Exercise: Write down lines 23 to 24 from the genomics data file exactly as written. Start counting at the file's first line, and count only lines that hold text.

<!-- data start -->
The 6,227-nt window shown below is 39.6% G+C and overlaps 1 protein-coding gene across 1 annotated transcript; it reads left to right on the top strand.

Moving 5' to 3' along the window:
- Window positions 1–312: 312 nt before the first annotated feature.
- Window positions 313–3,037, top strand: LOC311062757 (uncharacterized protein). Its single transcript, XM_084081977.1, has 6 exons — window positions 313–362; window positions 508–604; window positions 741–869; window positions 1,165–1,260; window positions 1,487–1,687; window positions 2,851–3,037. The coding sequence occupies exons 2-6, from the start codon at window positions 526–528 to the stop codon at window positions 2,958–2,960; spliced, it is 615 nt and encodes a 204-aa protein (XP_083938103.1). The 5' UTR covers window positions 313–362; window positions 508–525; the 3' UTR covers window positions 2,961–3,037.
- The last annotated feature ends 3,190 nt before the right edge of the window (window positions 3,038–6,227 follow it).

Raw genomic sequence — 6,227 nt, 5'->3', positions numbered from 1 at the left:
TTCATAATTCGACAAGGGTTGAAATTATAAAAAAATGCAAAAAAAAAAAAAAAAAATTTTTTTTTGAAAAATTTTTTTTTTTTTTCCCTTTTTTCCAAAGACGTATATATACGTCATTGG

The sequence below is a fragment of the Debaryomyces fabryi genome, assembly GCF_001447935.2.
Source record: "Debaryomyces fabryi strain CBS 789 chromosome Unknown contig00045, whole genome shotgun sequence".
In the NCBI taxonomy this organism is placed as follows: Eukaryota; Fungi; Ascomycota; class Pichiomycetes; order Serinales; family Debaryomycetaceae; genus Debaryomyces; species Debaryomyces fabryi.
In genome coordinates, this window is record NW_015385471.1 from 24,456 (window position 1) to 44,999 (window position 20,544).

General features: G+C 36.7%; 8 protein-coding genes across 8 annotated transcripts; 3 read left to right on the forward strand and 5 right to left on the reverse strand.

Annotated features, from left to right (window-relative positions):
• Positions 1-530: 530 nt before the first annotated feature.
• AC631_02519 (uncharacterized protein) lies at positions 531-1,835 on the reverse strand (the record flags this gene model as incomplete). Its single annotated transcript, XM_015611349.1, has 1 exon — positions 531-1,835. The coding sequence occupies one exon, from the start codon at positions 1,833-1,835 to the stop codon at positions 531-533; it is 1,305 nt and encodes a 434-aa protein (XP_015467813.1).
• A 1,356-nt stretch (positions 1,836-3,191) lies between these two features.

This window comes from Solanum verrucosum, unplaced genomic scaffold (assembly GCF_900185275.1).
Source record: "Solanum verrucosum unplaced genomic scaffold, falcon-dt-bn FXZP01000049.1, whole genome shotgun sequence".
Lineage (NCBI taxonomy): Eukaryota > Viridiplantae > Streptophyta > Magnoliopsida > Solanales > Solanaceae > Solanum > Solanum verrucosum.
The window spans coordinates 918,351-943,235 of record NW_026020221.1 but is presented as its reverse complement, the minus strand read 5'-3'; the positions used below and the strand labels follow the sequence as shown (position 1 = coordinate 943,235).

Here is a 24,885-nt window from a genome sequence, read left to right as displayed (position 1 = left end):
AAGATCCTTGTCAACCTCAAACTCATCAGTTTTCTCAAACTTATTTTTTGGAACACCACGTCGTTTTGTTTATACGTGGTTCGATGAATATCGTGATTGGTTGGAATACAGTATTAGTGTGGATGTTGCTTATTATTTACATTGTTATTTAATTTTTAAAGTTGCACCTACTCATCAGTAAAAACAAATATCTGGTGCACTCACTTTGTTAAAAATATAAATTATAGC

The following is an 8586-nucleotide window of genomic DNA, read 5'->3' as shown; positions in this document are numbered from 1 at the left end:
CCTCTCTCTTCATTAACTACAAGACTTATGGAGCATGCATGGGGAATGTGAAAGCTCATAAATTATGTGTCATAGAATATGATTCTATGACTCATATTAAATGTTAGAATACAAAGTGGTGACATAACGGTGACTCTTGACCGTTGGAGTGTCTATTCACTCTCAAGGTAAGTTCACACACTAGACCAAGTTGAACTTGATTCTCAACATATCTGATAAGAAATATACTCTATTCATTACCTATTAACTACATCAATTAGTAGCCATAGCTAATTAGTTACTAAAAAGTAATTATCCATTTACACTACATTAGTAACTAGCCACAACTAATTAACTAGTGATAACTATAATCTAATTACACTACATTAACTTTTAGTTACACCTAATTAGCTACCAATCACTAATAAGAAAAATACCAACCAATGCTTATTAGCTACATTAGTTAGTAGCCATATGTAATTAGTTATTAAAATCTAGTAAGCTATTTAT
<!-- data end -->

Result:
The following is an 8586-nucleotide window of genomic DNA, read 5'->3' as shown; positions in this document are numbered from 1 at the left end:
CCTCTCTCTTCATTAACTACAAGACTTATGGAGCATGCATGGGGAATGTGAAAGCTCATAAATTATGTGTCATAGAATATGATTCTATGACTCATATTAAATGTTAGAATACAAAGTGGTGACATAACGGTGACTCTTGACCGTTGGAGTGTCTATTCACTCTCAAGGTAAGTTCACACACTAGACCAAGTTGAACTTGATTCTCAACATATCTGATAAGAAATATACTCTATTCATTACCTATTAACTACATCAATTAGTAGCCATAGCTAATTAGTTACTAAAAAGTAATTATCCATTTACACTACATTAGTAACTAGCCACAACTAATTAACTAGTGATAACTATAATCTAATTACACTACATTAACTTTTAGTTACACCTAATTAGCTACCAATCACTAATAAGAAAAATACCAACCAATGCTTATTAGCTACATTAGTTAGTAGCCATATGTAATTAGTTATTAAAATCTAGTAAGCTATTTAT